There’s enough art, history and countryside in and around Exeter to keep you entertained for quite some time. The best part? It doesn’t have to cost a fortune… or anything at all! We’ve picked out the things to do for free in Exeter that have captured our interests. Whether you’re a history buff or a gym bunny, there’s sure to be something for you to discover for free in Exeter.
Get to Know Gerald the Giraffe
Gerald has been a popular exhibit at the RAMM since 1920 and is currently part of the museum’s Zoology collection. There’s a vast variety of collections waiting to be discovered. The aptly named Collectors collection is perhaps the most unique. This exhibit is constantly changing and is host to local collectors’ collections such as Philip Le Hardy de la Garde’s creepy crawly beetle collection with over 30,000 specimens. The RAMM also displays a grand collection of fine art by painters and sculptors from the mid 18th to the early 20th century, much of it inspired by Devon’s picturesque landscapes.
Roam Exeter on the Roman Tour
No need to don your gladiator gear for this tour. Did you know that excavators have found Roman baths under the Cathedral Green? Roman Devon tours which take place on every first and third Thursday of the month are organised by the RAMM and will let you in on some of the secrets of the Romans and what they got up to in Exeter.
Enjoy a Quayside stroll… or run!
Exeter’s Quayside is stunning at any time of the day. Why not sit on a bench and absorb the atmosphere of this beautiful setting? Or if you’re feeling more energetic, the Exeter Riverside Park Run starts and finishes at the Quay every Saturday at 9 am. The 5 KM course is free to enter but you do need to register ahead of time. It’s great for any level but if you’re just starting out, the flat ground, riverside views, and good company will be plenty to keep you motivated to get to the finish line.
Delve into Devon’s Past
Membership to the Devon & Exeter Institution is free for students and staff of the University of Exeter. The library holds a collection of maps, drawings, and books that are up to 100 years old. For history buffs, this is a must to find out more about the history of Devon and Exeter. Members are also entitled to regular meetings with the film club and book group.
Walk on Exeter’s Wild Side
Feel at one with nature and get out of the city into the countryside within minutes. Mincinglake Valley Park has an attractive stream running through it and is home to a large variety of butterflies. Follow the stream or keep walking up and along the bridleway for amazing views of the Exe Estuary. Exeter City Council also has mapped out several other self-guided circular walks in the green spaces of Exeter for you to choose from.
Seek Out Exeter’s Statues and Sculptures
Exeter has its fair share of statues and sculptures. Even in the middle of the bustling Princesshay shopping centre, there are statues peeping down on you from above. Keep your eyes peeled for the unusual Blue Boy statue, whose twin is located at the Exonian Centre. Venture away from the city centre to the University’s Streatham Campus and you’ll find a whole collection of sculptures by distinguished artists including Barbara Hepworth, Geoffery Clark and Paul Mount. There are 40 sculptures in total around the campus, some indoors and some outside on the grounds. The Sculpture Walk map will come in handy for sculpture hunting!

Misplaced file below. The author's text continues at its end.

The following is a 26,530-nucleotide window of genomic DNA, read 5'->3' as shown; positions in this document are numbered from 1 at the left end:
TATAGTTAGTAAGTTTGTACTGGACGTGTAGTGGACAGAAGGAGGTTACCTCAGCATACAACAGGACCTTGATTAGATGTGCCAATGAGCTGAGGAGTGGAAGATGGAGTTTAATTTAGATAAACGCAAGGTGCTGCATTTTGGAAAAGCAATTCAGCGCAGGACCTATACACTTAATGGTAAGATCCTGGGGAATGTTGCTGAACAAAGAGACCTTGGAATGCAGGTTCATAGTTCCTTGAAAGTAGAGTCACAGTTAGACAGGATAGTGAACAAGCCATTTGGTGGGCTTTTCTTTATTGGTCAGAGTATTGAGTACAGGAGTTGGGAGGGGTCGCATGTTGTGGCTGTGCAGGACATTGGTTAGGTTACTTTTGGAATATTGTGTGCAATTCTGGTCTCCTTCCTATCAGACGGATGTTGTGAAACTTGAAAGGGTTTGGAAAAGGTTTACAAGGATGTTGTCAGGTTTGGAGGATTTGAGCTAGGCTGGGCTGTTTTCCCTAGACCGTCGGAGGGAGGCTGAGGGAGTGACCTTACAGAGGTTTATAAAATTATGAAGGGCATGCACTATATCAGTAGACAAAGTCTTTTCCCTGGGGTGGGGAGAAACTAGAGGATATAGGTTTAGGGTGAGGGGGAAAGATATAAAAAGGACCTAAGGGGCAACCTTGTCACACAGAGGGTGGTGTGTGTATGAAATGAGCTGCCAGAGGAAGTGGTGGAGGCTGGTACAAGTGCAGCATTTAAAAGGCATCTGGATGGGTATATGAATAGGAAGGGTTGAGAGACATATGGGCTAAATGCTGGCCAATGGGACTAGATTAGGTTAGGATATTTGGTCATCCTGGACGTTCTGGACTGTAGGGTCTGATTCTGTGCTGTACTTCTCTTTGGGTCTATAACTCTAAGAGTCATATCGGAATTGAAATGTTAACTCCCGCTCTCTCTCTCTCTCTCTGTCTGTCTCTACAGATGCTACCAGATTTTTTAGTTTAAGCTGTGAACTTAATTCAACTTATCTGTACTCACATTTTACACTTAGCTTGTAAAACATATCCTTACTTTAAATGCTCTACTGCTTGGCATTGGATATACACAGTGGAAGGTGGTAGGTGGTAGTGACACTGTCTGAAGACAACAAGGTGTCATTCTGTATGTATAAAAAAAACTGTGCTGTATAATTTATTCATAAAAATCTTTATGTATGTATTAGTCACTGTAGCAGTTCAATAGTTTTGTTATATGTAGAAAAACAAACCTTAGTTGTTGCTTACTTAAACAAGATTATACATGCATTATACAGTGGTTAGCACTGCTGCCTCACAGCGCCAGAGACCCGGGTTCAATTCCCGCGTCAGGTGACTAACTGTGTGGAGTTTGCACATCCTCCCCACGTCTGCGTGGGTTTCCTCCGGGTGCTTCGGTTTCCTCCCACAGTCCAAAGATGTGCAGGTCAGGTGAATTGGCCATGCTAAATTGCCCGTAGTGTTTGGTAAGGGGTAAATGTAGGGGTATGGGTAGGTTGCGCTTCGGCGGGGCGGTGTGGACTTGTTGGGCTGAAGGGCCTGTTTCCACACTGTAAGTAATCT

Learn about the History of Cinema
Exeter’s very own Bill Douglas Cinema Museum houses one of the largest collections relating to film and the moving image in Britain. The collection includes everything from stereo cards to postage stamps which date from the seventeenth century right through to the present day. There are also plenty of artefacts from optical entertainment and pre-cinema at the museum. This includes a collection of magic lantern slides and flipbook animations.
Peddle to the Sea
Cycling along the 17.5 mile long Exe Estuary Trail will give you some fantastic views of the river and along the coast and it is almost exclusively free from traffic. Starting from the Quay you can follow the trail down either side of the estuary towards either Teignmouth via Dawlish or Exmouth via Topsham. There’s plenty of wildlife to watch out for on the way, especially if you stop off in the nature reserve at Dawlish Warren.
Sail Away to Topsham
Topsham Museum is housed in a late 17th-century building which overlooks the Exe Estuary. The museum’s Sail Loft details Topsham’s history of shipbuilding, fishing, and maritime trade. The River Gallery collection includes historic Exe Riverboats, the most famous of which is a swan-shaped row boat created by a certain Captain Peacock – really! The building itself also has rooms that have been preserved for visitors to admire. Unfortunately, the museum won’t be re-opening until the 31st of March – so, save this treat for a later date. Meanwhile, the estuarine village is still worth visiting for its brilliant window shopping opportunities.
Just outside Exeter, in the seaside town of Sidmouth, there are hundreds of donkeys who are eagerly awaiting your love and attention. There are several walks that start from the Donkey Sanctuary and will lead you to even more furry friends. There’s also a maze to get lost in, and a play area with a vintage red tractor that kids love.
Hopefully, you’ve found something on this list that you can’t wait to go and try for yourself! Did we miss one of your favourite free things to do? Let us know in the comments.
Discover hidden places to go in Exeter and 5 other cities with our free app. Download KOMPAS at www.GetKompas.com
If you liked this article, check out…